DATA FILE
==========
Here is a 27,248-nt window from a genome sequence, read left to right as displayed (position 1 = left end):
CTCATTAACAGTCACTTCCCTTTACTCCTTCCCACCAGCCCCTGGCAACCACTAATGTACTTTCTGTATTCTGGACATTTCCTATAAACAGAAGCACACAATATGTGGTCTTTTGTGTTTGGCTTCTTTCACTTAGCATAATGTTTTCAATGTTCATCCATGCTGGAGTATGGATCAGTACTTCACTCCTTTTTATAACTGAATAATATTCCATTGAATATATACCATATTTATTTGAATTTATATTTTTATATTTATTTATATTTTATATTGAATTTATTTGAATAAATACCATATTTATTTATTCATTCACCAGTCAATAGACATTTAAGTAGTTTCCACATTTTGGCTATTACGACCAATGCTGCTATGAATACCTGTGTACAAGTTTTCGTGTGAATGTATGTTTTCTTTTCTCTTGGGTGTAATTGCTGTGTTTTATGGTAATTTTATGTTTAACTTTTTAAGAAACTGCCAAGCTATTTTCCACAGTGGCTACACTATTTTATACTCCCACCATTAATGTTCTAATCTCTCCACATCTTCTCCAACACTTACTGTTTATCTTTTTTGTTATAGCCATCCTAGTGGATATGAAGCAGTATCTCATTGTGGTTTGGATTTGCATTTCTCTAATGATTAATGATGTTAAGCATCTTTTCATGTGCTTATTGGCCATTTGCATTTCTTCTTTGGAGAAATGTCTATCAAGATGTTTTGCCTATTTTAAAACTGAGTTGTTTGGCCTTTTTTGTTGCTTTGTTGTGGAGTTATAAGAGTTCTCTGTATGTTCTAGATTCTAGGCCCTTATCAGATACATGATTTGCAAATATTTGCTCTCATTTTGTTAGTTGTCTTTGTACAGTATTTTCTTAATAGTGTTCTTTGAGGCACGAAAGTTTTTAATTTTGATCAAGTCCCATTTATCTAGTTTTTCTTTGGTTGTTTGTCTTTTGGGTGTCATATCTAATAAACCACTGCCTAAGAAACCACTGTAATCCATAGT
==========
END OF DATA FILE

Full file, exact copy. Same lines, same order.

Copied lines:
Here is a 27,248-nt window from a genome sequence, read left to right as displayed (position 1 = left end):
CTCATTAACAGTCACTTCCCTTTACTCCTTCCCACCAGCCCCTGGCAACCACTAATGTACTTTCTGTATTCTGGACATTTCCTATAAACAGAAGCACACAATATGTGGTCTTTTGTGTTTGGCTTCTTTCACTTAGCATAATGTTTTCAATGTTCATCCATGCTGGAGTATGGATCAGTACTTCACTCCTTTTTATAACTGAATAATATTCCATTGAATATATACCATATTTATTTGAATTTATATTTTTATATTTATTTATATTTTATATTGAATTTATTTGAATAAATACCATATTTATTTATTCATTCACCAGTCAATAGACATTTAAGTAGTTTCCACATTTTGGCTATTACGACCAATGCTGCTATGAATACCTGTGTACAAGTTTTCGTGTGAATGTATGTTTTCTTTTCTCTTGGGTGTAATTGCTGTGTTTTATGGTAATTTTATGTTTAACTTTTTAAGAAACTGCCAAGCTATTTTCCACAGTGGCTACACTATTTTATACTCCCACCATTAATGTTCTAATCTCTCCACATCTTCTCCAACACTTACTGTTTATCTTTTTTGTTATAGCCATCCTAGTGGATATGAAGCAGTATCTCATTGTGGTTTGGATTTGCATTTCTCTAATGATTAATGATGTTAAGCATCTTTTCATGTGCTTATTGGCCATTTGCATTTCTTCTTTGGAGAAATGTCTATCAAGATGTTTTGCCTATTTTAAAACTGAGTTGTTTGGCCTTTTTTGTTGCTTTGTTGTGGAGTTATAAGAGTTCTCTGTATGTTCTAGATTCTAGGCCCTTATCAGATACATGATTTGCAAATATTTGCTCTCATTTTGTTAGTTGTCTTTGTACAGTATTTTCTTAATAGTGTTCTTTGAGGCACGAAAGTTTTTAATTTTGATCAAGTCCCATTTATCTAGTTTTTCTTTGGTTGTTTGTCTTTTGGGTGTCATATCTAATAAACCACTGCCTAAGAAACCACTGTAATCCATAGT